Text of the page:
The Sum of All Sins
The gray rain pelted the parlor window of the little brick house, like crutches tapping lightly on a tin roof. A single tallow candle stood sentry in the gloom, betraying the darkness clutching the corners of the room. All was quiet, but for the slow simmering of Katie’s casserole on the stovetop. Supper would be at 5:30, as always, even if the power remained out all night.
The swooshing of a car sliding by in the rain made him think of those lonely nights in Chicago’s South-Side. Collecting three hits could take the edge off, just a little, but being away from Katie always left him maudlin and morose. And even late in the summer, the wind rippling off the river left him longing for Greenville’s gentle spring breeze, the smell of crape myrtles fragrant as a chorus of spring peepers filled the night.
Not a drinker himself, but the boys — Chick, Swede and Lefty — certainly did try to put a nightcap on the nightcap nearly every night.
What’s done is done, but how the years drag by when you’re reduced to living in your own shadow. Like watching your grave get dug one shovel-full per day, a cawing crow topped upon his perch, all noisy accusations and nowhere to hide. “Joe, say it ain’t so!”
The money? Got him banned for life, but who the hell knows what Katie did with it? Still, the liquor store paid the light bill, that is, when the lights weren’t knocked out by blowing storm. Just enough light now to read by.
Greenville News didn’t quite make it a headline, but they couldn’t exactly bury it, either. Not everyday a Negro got lynched anymore, not even around here. His sixty-year old, still bat-calloused hands trembled slightly as he read the news.
Willie Earle. Never heard of the kid. Why would he? But he did recognize some of the other names. Cab drivers, mostly. Liked to stand around back up at West Court Street when they was bored, drinking, or both. Passed around a bottle, he read. Whiskey. Like what he sold.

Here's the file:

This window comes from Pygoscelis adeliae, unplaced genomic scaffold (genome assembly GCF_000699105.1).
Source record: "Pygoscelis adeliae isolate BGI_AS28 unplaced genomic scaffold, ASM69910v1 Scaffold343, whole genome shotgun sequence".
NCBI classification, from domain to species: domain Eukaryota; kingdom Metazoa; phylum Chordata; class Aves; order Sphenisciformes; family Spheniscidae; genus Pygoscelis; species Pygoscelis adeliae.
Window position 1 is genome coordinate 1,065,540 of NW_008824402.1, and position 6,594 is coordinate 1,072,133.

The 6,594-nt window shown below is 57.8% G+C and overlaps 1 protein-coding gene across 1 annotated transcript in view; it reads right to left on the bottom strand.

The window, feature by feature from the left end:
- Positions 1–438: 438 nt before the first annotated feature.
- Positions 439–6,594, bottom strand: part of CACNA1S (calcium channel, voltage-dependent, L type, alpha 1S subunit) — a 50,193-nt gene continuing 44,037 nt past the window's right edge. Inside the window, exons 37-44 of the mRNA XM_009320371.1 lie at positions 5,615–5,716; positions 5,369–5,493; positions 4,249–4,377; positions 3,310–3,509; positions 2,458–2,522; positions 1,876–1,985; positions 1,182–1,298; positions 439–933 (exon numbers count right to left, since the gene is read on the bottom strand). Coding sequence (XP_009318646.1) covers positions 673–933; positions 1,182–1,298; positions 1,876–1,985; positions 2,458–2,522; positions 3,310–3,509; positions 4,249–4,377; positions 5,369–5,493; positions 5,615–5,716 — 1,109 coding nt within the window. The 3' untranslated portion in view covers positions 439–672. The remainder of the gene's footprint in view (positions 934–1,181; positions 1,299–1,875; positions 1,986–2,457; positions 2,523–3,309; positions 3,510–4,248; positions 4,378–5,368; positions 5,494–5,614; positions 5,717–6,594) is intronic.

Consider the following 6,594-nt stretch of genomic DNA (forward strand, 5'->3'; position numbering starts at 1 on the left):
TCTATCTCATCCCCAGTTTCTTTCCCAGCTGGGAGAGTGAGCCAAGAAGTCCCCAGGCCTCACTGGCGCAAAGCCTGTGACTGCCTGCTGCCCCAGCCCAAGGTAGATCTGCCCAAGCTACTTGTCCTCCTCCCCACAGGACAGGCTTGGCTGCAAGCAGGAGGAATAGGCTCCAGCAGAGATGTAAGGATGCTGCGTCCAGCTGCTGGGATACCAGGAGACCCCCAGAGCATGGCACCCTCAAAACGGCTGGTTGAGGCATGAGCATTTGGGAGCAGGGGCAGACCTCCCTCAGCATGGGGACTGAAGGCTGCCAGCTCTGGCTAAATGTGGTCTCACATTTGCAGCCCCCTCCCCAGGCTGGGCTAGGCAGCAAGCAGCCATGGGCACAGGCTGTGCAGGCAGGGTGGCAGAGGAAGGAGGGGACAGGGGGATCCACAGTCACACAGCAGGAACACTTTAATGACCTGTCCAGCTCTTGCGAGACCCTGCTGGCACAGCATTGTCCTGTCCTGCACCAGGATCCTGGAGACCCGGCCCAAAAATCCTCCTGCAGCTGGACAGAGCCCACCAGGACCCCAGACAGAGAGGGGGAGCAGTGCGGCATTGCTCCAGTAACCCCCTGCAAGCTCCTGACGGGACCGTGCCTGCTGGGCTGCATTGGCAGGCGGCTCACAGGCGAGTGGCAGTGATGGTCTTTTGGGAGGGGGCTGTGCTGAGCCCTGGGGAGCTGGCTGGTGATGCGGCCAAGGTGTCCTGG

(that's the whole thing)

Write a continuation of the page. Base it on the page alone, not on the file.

Probably, they’d be by tomorrow, some of them, telling their story like they was relating a fishing expedition, the high point being that they’d caught what they was after.
“Joe,” they’d say, “You should have seen him.” Their eyes would flash and twinkle in the bottles’ refracted reflection as they faithfully recalled each detail of their trip out to Pickens County and back.
Got his start out that way, at a mill sweeping floors, the machinery so loud men put cotton in their ears, though the fibers found a way into every pore of their bodies anyway, lungs clogged by 40, if you didn’t lose a hand first.
Governor Thurmond said he’d catch the vigilantes and prosecute to the full extent of the law. Like Judge Landis, only even more Southern, if that was possible. But ’47 wasn’t ’19. There was talk that Truman might integrate the colored soldiers with the whites, and now you could buy a bottle of liquor at your neighborhood store, just like his. But guys making bad decisions they’d be remembered for long after they were gone? That would never change.
He looked out at the darkness and the rain, the casserole growing cold. Katie long since in bed. (She knew enough to leave him alone with his thoughts.) Violence filled the night sky, purple lightning and cannon thunder, a cacophony of random fury as the candle’s thin flame flickered once, then twice, then died and was gone.